What Impact Has the ACA Had on Employee Benefits Packages?

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The Affordable Care Act (ACA) has been playing a big role in employee benefits packages since 2010. Organizations obviously want to design competitive employee benefits packages in order to attract and retain the best talent available; however, they also have to keep costs in check and comply with the myriad laws and regulations that apply to benefits.

If your organization has at least 50 full-time equivalent employees, the ACA requires that you offer affordable, minimum value health insurance to your full-time employees. But the vast majority of organizations that size were already offering coverage prior to the ACA.

Minimum Requirements

When creating a competitive employee benefits package, the ACA's employer mandate establishes the minimum requirements to which all large employers must adhere. In order to avoid exposure to the penalty, you have to pay enough of the premium to ensure that your employees pay no more than 9.66 percent of their income for just their own coverage in 2016, although there's no requirement that you cover the premium for your employees' dependents. Similarly, the minimum value requirement is the bottom threshold for how robust your health plan must be.

But you can make your employee benefits package more competitive by covering more of your employees' total premium — including the premium for dependents — than the employer mandate requires. Your health plan can be more generous than the requirements set forth in the ACA, as well, and you can include coverage for things like adult dental and vision, disability and long-term care. These are "excepted benefits," which means they are not required or regulated by the ACA. But offering them makes your employee benefits package more competitive.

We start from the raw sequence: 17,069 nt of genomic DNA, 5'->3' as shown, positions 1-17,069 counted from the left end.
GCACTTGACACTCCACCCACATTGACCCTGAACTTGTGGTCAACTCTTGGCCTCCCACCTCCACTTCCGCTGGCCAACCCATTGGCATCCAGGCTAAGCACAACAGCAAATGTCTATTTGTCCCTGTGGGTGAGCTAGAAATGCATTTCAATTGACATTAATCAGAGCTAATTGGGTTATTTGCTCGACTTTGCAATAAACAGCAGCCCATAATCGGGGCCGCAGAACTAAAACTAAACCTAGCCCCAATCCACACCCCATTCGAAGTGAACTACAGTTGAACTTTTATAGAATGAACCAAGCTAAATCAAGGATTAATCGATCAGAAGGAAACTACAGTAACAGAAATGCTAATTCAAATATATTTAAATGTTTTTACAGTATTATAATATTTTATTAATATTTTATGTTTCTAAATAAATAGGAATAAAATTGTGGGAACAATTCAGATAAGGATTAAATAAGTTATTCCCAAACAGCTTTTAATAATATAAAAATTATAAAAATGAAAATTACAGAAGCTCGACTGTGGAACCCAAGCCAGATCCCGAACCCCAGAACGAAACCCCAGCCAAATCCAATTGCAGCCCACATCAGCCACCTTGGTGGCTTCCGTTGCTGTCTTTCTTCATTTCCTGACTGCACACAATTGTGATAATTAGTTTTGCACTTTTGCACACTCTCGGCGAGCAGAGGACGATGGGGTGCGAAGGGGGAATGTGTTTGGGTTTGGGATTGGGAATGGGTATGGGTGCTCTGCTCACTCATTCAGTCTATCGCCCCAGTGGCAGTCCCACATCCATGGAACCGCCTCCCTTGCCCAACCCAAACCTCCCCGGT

Grandfathered Plans

If your organization's health plan was already in place as of March 23, 2010, and it hasn't changed significantly since then, your plan is grandfathered and is exempt from many of the ACA's requirements. According to the Kaiser Family Foundation, 35 percent of firms that offer employer-sponsored health benefits still had at least one grandfathered plan option available to their employees in 2015. Grandfathered plans have become less common over the years since 2010, but a quarter of all workers covered by employer-sponsored health plans were enrolled in grandfathered coverage as of 2015.

If your health plan is grandfathered, it's possible that the health insurance portion of your employee benefits package is not as competitive as other organizations that have opted to switch to ACA-compliant coverage. For example, the ACA's requirement that health plans cover preventive care — including contraception — with no cost-sharing is very popular with employees and the public, but your plan might not include that feature if it's grandfathered. If you've kept a grandfathered plan in place, it's wise to re-evaluate that decision periodically to make sure that your employee benefits package continues to stack up against the options that your employees would be likely to find elsewhere.

The ACA Defines the Minimums

The ACA established the minimum requirements to which employers must follow in terms of health coverage. All employer-sponsored plans — including grandfathered plans — must allow dependents to remain on the plan until age 26, must comply with the medical loss ratio (MLR) requirements, according to the Centers for Medicare and Medicaid Services, and cannot have annual or lifetime benefit maximums. Non-grandfathered plans must comply with additional ACA provisions.

Because the ACA applies equally to all large organizations, designing a competitive, up-to-date employee benefits package involves understanding the ACA's requirements and then finding ways to set yourself apart from your competitors. There are a variety of ways that can be done, including coverage that's more robust than required, increased employer premium contributions, supplemental coverage, wellness programs and the use of tax-advantaged options like FSAs and HSAs.